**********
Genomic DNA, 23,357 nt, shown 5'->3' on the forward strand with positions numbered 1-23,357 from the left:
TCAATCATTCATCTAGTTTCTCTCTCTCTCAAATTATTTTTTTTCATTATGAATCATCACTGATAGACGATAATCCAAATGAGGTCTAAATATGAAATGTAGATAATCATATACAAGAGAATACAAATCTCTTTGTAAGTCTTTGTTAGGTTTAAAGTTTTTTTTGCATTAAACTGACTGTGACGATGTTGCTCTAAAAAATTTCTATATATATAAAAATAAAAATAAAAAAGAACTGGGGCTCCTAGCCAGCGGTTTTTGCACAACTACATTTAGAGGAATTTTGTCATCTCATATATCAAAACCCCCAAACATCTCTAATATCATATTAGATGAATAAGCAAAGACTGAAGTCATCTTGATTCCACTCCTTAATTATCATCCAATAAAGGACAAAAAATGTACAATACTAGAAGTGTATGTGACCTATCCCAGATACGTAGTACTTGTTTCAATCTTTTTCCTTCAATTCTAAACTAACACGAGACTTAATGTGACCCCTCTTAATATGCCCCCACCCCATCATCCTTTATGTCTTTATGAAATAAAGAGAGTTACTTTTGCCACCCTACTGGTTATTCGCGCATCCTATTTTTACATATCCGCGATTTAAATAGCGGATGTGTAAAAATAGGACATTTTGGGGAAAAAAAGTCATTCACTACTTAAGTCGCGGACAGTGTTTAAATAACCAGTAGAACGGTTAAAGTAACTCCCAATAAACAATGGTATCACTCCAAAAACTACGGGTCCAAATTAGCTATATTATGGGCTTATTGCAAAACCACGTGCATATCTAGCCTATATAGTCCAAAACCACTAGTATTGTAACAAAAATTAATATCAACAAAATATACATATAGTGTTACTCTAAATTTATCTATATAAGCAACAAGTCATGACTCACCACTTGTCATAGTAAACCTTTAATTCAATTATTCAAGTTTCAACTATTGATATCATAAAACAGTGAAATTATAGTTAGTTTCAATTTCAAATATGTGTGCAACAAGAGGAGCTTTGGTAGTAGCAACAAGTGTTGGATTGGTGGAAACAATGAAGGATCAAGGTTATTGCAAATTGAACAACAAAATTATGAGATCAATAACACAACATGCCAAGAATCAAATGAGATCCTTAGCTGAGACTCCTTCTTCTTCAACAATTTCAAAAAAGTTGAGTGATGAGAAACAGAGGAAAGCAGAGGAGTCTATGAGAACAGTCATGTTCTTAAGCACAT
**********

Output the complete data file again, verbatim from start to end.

Genomic DNA, 23,357 nt, shown 5'->3' on the forward strand with positions numbered 1-23,357 from the left:
TCAATCATTCATCTAGTTTCTCTCTCTCTCAAATTATTTTTTTTCATTATGAATCATCACTGATAGACGATAATCCAAATGAGGTCTAAATATGAAATGTAGATAATCATATACAAGAGAATACAAATCTCTTTGTAAGTCTTTGTTAGGTTTAAAGTTTTTTTTGCATTAAACTGACTGTGACGATGTTGCTCTAAAAAATTTCTATATATATAAAAATAAAAATAAAAAAGAACTGGGGCTCCTAGCCAGCGGTTTTTGCACAACTACATTTAGAGGAATTTTGTCATCTCATATATCAAAACCCCCAAACATCTCTAATATCATATTAGATGAATAAGCAAAGACTGAAGTCATCTTGATTCCACTCCTTAATTATCATCCAATAAAGGACAAAAAATGTACAATACTAGAAGTGTATGTGACCTATCCCAGATACGTAGTACTTGTTTCAATCTTTTTCCTTCAATTCTAAACTAACACGAGACTTAATGTGACCCCTCTTAATATGCCCCCACCCCATCATCCTTTATGTCTTTATGAAATAAAGAGAGTTACTTTTGCCACCCTACTGGTTATTCGCGCATCCTATTTTTACATATCCGCGATTTAAATAGCGGATGTGTAAAAATAGGACATTTTGGGGAAAAAAAGTCATTCACTACTTAAGTCGCGGACAGTGTTTAAATAACCAGTAGAACGGTTAAAGTAACTCCCAATAAACAATGGTATCACTCCAAAAACTACGGGTCCAAATTAGCTATATTATGGGCTTATTGCAAAACCACGTGCATATCTAGCCTATATAGTCCAAAACCACTAGTATTGTAACAAAAATTAATATCAACAAAATATACATATAGTGTTACTCTAAATTTATCTATATAAGCAACAAGTCATGACTCACCACTTGTCATAGTAAACCTTTAATTCAATTATTCAAGTTTCAACTATTGATATCATAAAACAGTGAAATTATAGTTAGTTTCAATTTCAAATATGTGTGCAACAAGAGGAGCTTTGGTAGTAGCAACAAGTGTTGGATTGGTGGAAACAATGAAGGATCAAGGTTATTGCAAATTGAACAACAAAATTATGAGATCAATAACACAACATGCCAAGAATCAAATGAGATCCTTAGCTGAGACTCCTTCTTCTTCAACAATTTCAAAAAAGTTGAGTGATGAGAAACAGAGGAAAGCAGAGGAGTCTATGAGAACAGTCATGTTCTTAAGCACAT